(This blog has been written by Christina Gillett, an accredited Transformational and Physical Intelligence coach with a background in community engagement and development, specialising in helping her clients make changes in their lives, careers and as leaders (in whatever capacity that leadership exists).
Celebration is not just fun and games: It’s a key part of your success strategy, helping you to maintain your motivation and ultimately to achieve those big goals.
“Small wins can be easy to gloss over, especially if you’ve been raised on a diet of self-criticism and perfectionism.”Leon Ho, CEO of Life Hack
We tend to assume that we will celebrate when we finally, victoriously, achieve our goals. In reality, goal posts move or we just go straight onto the next goal, and celebrations often get missed. Actually, if we celebrated not just the final success, but more of the small wins along the way, we might increase the likelihood of making it to the triumphant finale in the first place.
Small wins and the progress principle of motivation
“Inner work life drives performance; in turn, good performance, which depends on consistent progress, enhances inner work life. We call this the progress loop; it reveals the potential for self-reinforcing benefits.”Amabile and Kramer, Harvard Business Review
Researchers analysed 12,000 diary entries of knowledge workers and discovered that a sense of progress was the biggest predictor of motivation, and the more frequently they experienced this, the more creatively productive people were over time. In particular, on days when they made progress, intrinsic motivation was higher (they were motivated by interest in and enjoyment of the work itself). The researchers noticed that big mood boosts – satisfactory and even elation – followed even small steps of progress – which they noted as helpful considering big wins tend to occur rarely.
Shifting your attention, and your perspective to “I’m on track”
For humans, perception and where we focus our attention, play a huge part in our experience, and as a consequence, our actions. People who feel like they’re not making progress often become demoralised, and start doubting the whole project or their ability to achieve it – and soon progress really does drop.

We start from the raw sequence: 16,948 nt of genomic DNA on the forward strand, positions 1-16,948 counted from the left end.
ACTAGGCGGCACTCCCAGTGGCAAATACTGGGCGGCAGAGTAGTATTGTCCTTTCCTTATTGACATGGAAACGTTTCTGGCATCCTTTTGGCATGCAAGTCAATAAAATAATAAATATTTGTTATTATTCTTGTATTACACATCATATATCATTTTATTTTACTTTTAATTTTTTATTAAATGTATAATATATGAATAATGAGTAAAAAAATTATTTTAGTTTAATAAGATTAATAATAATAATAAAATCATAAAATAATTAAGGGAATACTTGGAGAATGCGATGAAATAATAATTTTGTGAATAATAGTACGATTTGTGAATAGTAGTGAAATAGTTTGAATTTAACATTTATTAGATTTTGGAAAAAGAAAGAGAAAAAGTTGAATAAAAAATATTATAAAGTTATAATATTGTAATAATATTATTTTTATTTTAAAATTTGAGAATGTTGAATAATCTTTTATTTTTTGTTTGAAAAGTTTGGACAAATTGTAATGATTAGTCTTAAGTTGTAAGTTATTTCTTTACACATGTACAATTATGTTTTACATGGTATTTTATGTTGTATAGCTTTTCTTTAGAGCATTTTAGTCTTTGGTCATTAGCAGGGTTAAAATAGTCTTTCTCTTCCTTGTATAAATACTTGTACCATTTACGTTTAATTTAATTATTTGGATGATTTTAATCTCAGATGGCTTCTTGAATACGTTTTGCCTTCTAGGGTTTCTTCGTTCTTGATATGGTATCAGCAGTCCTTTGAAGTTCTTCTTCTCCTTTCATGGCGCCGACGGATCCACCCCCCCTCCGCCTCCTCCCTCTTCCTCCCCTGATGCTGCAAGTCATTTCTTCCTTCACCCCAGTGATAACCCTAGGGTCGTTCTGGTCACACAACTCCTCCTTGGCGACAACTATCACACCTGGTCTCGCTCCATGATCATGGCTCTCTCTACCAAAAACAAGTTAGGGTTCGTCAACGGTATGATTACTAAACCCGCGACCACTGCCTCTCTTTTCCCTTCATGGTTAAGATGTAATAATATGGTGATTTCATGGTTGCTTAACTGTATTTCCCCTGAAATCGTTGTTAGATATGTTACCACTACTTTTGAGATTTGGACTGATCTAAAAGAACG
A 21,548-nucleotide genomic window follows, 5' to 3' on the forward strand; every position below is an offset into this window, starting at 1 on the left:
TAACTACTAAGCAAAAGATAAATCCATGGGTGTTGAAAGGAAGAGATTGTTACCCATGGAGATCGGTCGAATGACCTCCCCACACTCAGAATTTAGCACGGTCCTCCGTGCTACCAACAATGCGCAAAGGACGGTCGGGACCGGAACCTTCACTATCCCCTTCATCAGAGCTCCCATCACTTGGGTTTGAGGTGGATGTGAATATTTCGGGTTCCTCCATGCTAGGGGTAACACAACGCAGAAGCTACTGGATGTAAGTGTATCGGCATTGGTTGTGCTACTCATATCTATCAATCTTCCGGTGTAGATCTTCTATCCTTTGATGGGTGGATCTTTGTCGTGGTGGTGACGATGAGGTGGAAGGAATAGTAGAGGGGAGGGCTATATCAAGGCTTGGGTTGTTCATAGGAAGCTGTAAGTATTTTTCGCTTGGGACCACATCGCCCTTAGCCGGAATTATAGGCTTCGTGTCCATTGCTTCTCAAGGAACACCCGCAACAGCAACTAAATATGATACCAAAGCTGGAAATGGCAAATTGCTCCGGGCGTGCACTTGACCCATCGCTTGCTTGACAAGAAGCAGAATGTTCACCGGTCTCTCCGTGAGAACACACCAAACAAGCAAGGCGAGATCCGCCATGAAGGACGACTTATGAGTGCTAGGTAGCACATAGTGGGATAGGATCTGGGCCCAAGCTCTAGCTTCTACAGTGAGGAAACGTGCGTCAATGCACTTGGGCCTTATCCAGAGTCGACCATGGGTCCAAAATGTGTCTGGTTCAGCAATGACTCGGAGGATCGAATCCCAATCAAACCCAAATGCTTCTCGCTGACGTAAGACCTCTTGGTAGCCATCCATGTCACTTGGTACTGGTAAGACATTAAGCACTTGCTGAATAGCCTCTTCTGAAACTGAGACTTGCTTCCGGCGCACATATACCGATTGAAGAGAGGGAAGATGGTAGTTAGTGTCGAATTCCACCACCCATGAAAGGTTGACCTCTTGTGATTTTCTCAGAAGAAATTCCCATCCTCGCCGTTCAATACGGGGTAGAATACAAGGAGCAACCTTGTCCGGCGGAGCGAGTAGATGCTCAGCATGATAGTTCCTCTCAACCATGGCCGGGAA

By celebrating your small wins and small steps forward, you are drawing your attention to progress and shifting your perspective from “I’m not getting anywhere because I haven’t achieved my goal”, to, “I can see the progress I’m making and I’m on track”. Then you carry on.
Momentum and self-esteem
Because of the well-documented human tendency towards a negativity bias, we are more likely to notice the set-backs or lack of progress unless we intentionally shift our attention onto the positive. Celebrating progress regularly can help to maintain momentum and consistency – whereas once you are demoralised it can be quite energy-intensive to pick things up again.
Benjamin and Sarah Cheyette, a psychiatrist and ADHD specialist neurologist say this strategy is especially effective for people with ADHD. By deliberately setting achievable, micro-goals you have many more opportunities to experience success. And each time you succeed, and celebrate a goal, it builds self-esteem, hope and motivation for the future. This generates momentum which helps you to achieve the larger and long-term goals. This is likely to be true for you even without ADHD (especially considering many of us have ADHD tendencies even without a diagnosable condition).
This blog post has generally focused on celebrating progress and small wins to maintain motivation. But as you get into the habit of celebrating, just celebrate everything!
- Be a form of gratitude or savouring, boosting positive emotions.
- Increase resilience – you’re more aware of the resources that you have if you’re celebrating them – making you more lily to make effective use of them.
If your celebration includes what Companies In Motion calls a ‘Winner Pose’ this will also help to encode that feeling of success in your body, and a sense of your own power and capability. The winner pose is what many athletes naturally do when they succeed: arms up in the air, wide stance. Although the research is mixed on the endocrine effect of an expansive posture, it is extremely consistent on finding that expansive postures boost confidence and perception of ability. There is also lots of research showing how people respond to those who have an expansive posture: they treat them like leaders.
Here are some ideas to stimulate your celebrations this week:
- Buy someone a coffee to celebrate having them in your life. (Boosting resilience by recognising resources).
- Print a photo of a flower to celebrate its appearance in your garden. (Savouring).
- Have a celebratory cup of tea and sheers yourself for getting the MOT done on time.
- Make yourself a note to stick on your fridge with drawings of stars and balloons and dancing stick people to celebrate the progress you made on the project.
- Adopt Winner Pose to celebrate that you finally solved that problem that’s been bugging you.
- Book yourself a coaching session with me to celebrate being ready to take a step forward in your life, career or leadership journey.
I’d love to hear about your small and micro-wins, or anything else you are celebrating at the moment.
Cheers to fun and progress!